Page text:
The authors calculate that woodland salamanders at the density in their study would send 179 pounds of carbon per acre of forest down into the soil, rather than up into the atmosphere. Extrapolated to the huge numbers of woodland salamanders and other predators working in the leaf litter of forests around the world, that is enough to affect global climate.

Another factor is that many salamanders have no lungs. About 70 percent of all salamanders belong to a single family, the Plethodontidae, which in effect breathe through their skin. (A pulsing flap of skin under their throats, called the gular fold, lets in just enough air for a sense of smell.)

The process requires much less energy than breathing with lungs, enabling salamanders to “be really small and exploit really tiny things that are not calorically sufficient for birds or mammals,” said John C. Maerz, a salamander specialist at the University of Georgia who was not involved in the Ecosphere study. While humans, with their relentless metabolism, burn off most of what they eat, salamanders store large amounts of carbon, nitrogen and other nutrients in their own bodies, or in the form of abundant offspring.

This low-key lifestyle makes them the hidden masters of the forest — “the vacuum cleaners of the forest floor,” as Dr. Maerz put it.

But he and the Ecosphere authors do not entirely agree about what that means for the larger significance of salamanders.

Dr. Maerz thinks the effect on the carbon cycle may apply in wet conditions, but not when the weather is too dry for humification. He also worries about trying to apply what happens “in these little square meters” on a larger scale.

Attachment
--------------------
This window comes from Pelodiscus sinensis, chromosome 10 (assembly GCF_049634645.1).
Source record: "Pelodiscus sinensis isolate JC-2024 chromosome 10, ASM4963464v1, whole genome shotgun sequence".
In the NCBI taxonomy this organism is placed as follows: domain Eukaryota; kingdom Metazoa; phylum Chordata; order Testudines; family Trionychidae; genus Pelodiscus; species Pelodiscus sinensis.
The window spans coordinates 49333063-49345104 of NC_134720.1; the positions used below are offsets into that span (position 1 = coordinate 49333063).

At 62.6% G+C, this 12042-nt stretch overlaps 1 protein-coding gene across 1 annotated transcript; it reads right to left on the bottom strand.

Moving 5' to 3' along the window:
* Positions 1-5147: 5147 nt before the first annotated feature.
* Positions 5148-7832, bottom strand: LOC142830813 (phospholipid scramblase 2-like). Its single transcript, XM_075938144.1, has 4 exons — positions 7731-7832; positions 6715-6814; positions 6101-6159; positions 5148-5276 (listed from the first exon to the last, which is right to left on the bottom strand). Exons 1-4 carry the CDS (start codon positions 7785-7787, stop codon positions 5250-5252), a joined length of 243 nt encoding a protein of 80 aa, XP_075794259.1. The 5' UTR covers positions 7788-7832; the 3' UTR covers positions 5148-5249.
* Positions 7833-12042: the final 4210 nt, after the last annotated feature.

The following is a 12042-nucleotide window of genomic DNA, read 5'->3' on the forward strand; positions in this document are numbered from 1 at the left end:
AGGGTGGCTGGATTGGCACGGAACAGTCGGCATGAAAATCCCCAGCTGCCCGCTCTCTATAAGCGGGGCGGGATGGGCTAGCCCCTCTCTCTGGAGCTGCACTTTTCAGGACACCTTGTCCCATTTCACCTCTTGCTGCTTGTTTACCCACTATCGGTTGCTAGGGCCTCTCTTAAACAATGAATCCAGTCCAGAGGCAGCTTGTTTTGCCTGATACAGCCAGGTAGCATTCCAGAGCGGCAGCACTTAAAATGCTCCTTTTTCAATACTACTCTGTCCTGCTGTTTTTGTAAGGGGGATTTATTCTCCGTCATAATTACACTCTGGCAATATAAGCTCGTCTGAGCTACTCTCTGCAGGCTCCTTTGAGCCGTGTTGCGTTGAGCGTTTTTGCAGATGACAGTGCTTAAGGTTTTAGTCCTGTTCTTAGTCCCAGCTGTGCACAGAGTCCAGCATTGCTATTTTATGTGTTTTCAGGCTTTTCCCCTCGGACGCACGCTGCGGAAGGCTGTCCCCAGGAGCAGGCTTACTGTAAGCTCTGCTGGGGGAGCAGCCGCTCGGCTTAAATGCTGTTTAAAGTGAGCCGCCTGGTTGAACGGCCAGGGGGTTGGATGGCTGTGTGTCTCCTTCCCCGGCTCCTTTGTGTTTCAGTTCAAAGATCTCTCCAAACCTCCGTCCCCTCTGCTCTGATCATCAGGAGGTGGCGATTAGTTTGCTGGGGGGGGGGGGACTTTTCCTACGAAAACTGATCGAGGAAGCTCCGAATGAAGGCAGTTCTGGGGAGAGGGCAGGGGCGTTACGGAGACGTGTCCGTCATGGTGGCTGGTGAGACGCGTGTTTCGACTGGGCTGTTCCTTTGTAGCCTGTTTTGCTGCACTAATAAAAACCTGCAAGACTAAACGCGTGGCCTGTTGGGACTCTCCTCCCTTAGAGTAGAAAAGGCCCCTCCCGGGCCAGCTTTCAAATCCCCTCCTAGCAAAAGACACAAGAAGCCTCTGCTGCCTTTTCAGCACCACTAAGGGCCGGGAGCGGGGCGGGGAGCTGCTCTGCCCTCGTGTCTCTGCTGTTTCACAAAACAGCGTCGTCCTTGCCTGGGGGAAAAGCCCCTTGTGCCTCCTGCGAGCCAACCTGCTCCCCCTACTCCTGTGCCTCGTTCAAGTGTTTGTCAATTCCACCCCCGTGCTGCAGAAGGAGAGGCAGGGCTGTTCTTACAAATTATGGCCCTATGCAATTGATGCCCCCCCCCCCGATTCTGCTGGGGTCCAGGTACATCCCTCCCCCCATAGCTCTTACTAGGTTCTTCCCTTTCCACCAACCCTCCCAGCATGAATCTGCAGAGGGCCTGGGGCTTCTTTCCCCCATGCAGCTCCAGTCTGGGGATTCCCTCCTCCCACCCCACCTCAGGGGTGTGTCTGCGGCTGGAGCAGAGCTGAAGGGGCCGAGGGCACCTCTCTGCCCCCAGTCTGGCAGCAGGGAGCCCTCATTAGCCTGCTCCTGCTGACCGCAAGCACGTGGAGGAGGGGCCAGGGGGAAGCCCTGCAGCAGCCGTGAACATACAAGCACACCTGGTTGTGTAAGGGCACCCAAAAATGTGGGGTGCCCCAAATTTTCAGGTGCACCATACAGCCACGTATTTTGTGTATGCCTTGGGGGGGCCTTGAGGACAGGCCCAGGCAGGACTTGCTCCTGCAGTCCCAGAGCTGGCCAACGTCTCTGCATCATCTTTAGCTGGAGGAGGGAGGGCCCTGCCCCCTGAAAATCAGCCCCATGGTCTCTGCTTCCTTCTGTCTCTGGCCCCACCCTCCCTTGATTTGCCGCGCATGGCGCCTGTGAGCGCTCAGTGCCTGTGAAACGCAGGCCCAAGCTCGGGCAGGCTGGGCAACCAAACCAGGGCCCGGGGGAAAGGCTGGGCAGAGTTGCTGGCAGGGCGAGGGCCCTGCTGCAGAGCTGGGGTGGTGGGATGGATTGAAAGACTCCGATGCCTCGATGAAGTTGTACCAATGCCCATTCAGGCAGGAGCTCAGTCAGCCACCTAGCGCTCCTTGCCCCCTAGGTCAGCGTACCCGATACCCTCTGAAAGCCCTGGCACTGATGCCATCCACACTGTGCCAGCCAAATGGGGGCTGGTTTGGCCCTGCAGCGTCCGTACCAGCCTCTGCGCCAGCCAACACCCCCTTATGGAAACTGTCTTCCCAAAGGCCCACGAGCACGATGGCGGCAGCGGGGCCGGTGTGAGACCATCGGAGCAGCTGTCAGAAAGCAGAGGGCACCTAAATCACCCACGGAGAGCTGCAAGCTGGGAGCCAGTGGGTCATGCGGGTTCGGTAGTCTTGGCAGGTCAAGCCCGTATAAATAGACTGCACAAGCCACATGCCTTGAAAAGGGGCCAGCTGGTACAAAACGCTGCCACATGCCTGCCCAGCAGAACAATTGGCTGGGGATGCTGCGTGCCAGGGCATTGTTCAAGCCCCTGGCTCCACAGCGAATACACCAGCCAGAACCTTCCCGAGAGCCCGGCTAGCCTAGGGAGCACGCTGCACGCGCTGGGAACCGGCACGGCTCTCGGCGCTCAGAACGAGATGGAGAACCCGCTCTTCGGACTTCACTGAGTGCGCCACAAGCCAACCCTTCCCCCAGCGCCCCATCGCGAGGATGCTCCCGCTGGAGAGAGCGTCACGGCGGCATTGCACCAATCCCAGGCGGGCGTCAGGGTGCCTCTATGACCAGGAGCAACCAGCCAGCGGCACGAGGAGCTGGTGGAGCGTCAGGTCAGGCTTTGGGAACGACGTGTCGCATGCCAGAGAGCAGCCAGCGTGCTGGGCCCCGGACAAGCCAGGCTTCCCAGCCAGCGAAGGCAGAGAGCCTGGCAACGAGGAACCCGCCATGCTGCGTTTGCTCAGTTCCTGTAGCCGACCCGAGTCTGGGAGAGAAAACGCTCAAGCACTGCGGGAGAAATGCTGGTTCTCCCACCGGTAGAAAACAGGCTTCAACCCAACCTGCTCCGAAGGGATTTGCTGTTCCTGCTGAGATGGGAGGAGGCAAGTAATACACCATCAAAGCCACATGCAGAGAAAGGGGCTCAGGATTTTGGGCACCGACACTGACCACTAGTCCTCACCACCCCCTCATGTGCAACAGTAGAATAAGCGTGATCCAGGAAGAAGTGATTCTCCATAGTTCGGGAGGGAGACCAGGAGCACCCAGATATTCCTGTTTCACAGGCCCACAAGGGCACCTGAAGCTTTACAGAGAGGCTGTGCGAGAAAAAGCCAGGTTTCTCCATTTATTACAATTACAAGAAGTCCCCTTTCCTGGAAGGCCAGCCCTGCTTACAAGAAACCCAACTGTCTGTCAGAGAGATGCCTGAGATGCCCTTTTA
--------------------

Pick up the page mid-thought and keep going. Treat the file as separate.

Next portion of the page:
His own studies have demonstrated that stable isotopes of carbon and nitrogen in leaves end up, via shredding invertebrates, stored away in the flesh of salamanders — like “a standing crop of nutrients,” he said. But climate heroes? Dr. Maerz prefers to think of them simply as a dominant driver of the forest energy cycle.

Shahid Naeem, an ecologist and climate scientist at Columbia University, agreed that “temperature, rain and other nonbiological factors probably explain more about the carbon cycle than salamanders.”

But he added:  “What’s nice about the study is the elegant quantification of how a change in a food web has consequences — something a lot of people know when it comes to the big, visible species, but not when it comes to the smaller, less visible, ones.  Lose the salamanders, and there are effects that ripple through the system.”

The notion of losing something as abundant as salamanders is not all that far-fetched. Another new study, in the journal Global Change Biology, compares present-day salamanders with some of the 180,000 specimens collected across the United States by the herpetologist Richard Highton, now retired from the University of Maryland. Dr. Highton, who began collecting in 1957, thought he saw a decrease in salamander size and abundance beginning about 1980.

When Karen R. Lips, an amphibian specialist, came to the University of Maryland a few years ago, she decided to follow up that hunch. She and colleagues revisited many of Dr. Highton’s research sites, concentrating on relatively unchanged habitat in national parks and forests from Tennessee to Maryland. Their results showed that salamanders had shrunk in size by 8 percent in 55 years — about 1 percent per generation.

That is “one of the largest and fastest rates of change ever recorded in any animal,” Dr. Lips said. Worse, salamanders were disappearing; even the abundant and widely distributed red-backed salamander was often absent.